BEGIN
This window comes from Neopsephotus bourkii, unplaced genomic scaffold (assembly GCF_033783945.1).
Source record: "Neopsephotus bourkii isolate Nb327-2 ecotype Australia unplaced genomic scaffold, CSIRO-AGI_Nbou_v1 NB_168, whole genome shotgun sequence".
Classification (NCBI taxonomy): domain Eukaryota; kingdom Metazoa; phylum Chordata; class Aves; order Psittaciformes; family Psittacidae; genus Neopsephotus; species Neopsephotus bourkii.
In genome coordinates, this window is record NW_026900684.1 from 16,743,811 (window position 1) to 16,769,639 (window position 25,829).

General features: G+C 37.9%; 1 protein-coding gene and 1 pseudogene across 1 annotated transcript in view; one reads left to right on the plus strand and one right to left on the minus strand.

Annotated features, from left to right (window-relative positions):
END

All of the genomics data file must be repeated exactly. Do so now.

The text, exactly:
This window comes from Neopsephotus bourkii, unplaced genomic scaffold (assembly GCF_033783945.1).
Source record: "Neopsephotus bourkii isolate Nb327-2 ecotype Australia unplaced genomic scaffold, CSIRO-AGI_Nbou_v1 NB_168, whole genome shotgun sequence".
Classification (NCBI taxonomy): domain Eukaryota; kingdom Metazoa; phylum Chordata; class Aves; order Psittaciformes; family Psittacidae; genus Neopsephotus; species Neopsephotus bourkii.
In genome coordinates, this window is record NW_026900684.1 from 16,743,811 (window position 1) to 16,769,639 (window position 25,829).

General features: G+C 37.9%; 1 protein-coding gene and 1 pseudogene across 1 annotated transcript in view; one reads left to right on the plus strand and one right to left on the minus strand.

Annotated features, from left to right (window-relative positions):